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Grandis, S.; Seehars, S.; Refregier, A.; Amara, A. and Nicola, A. (2016): Information gains from cosmological probes. In: Journal of Cosmology and Astroparticle Physics, No. 5, 34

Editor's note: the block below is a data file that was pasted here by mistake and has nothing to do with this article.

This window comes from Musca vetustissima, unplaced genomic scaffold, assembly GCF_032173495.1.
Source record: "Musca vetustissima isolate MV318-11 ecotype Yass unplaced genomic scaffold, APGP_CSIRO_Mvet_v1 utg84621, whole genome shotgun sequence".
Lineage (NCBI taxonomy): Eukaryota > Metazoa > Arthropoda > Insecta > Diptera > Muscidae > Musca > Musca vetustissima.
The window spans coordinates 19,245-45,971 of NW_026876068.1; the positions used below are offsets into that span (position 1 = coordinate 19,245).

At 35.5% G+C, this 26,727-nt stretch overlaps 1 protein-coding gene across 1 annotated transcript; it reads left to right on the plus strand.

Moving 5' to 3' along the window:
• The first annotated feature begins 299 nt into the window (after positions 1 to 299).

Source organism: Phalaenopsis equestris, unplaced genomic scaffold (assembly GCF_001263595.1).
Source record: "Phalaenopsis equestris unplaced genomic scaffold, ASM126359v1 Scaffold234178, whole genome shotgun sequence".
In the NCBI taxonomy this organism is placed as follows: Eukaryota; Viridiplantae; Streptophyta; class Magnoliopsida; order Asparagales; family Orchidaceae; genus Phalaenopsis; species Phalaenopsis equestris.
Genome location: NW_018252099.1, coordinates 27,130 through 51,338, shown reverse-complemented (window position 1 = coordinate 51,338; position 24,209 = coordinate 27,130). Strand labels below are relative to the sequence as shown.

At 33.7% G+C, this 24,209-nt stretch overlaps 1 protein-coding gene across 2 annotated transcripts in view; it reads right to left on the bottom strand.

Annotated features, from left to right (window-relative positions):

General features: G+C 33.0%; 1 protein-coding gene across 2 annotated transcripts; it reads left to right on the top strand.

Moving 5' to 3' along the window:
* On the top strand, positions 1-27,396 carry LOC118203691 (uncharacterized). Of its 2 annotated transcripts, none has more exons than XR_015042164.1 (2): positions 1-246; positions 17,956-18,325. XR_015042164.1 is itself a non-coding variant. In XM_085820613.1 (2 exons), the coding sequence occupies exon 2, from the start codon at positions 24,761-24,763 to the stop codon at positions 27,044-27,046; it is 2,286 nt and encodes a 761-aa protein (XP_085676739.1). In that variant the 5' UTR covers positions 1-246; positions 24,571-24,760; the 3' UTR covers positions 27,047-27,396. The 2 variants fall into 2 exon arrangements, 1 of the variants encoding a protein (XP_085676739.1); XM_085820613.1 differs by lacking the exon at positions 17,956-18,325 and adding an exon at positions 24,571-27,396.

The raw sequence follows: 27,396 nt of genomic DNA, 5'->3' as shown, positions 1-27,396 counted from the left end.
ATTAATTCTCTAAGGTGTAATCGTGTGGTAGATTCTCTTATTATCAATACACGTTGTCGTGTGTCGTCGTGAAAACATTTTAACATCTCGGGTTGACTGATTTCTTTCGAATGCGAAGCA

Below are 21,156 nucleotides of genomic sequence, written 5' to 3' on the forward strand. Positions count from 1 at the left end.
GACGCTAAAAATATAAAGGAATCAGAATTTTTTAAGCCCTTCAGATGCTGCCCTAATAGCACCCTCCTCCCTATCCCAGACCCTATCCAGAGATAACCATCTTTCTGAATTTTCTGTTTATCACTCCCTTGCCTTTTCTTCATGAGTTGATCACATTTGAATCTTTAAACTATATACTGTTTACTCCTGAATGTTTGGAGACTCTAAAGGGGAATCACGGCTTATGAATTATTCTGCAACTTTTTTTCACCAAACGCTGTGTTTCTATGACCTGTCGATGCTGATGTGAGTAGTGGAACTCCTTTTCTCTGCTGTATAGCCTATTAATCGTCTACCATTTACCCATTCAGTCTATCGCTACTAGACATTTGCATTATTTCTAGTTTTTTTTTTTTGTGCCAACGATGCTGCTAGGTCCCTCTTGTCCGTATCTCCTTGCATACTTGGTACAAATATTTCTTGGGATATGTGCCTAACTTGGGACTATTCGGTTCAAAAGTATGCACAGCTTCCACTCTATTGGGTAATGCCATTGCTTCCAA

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In light of the growing number of cosmological observations, it is important to develop versatile tools to quantify the constraining power and consistency of cosmological probes. Originally motivated from information theory, we use the relative entropy to compute the information gained by Bayesian updates in units of bits. This measure quantifies both the improvement in precision and the 'surprise', i.e. the tension arising from shifts in central values. Our starting point is a WMAP9 prior which we update with observations of the distance ladder, supernovae (SNe), baryon acoustic oscillations (BAO), and weak lensing as well as the 2015 Planck release. We consider the parameters of the flat ACDM concordance model and some of its extensions which include curvature and Dark Energy equation of state parameter w. We find that, relative to WMAP9 and within these model spaces, the probes that have provided the greatest gains are Planck (10 bits), followed by BAO surveys (5.1 bits) and SNe experiments (3.1 bits). The other cosmological probes, including weak lensing (1.7 bits) and H-0 measures (1.7 bits), have contributed information but at a lower level. Furthermore, we do not find any significant surprise when updating the constraints of WMAP9 with any of the other experiments, meaning that they are consistent with WMAP9. However, when we choose Planck15 as the prior, we find that, accounting for the full multi-dimensionality of the parameter space, the weak lensing measurements of CFHTLenS produce a large surprise of 4.4 bits which is statistically significant at the 8 sigma level. We discuss how the relative entropy provides a versatile and robust framework to compare cosmological probes in the context of current and future surveys.

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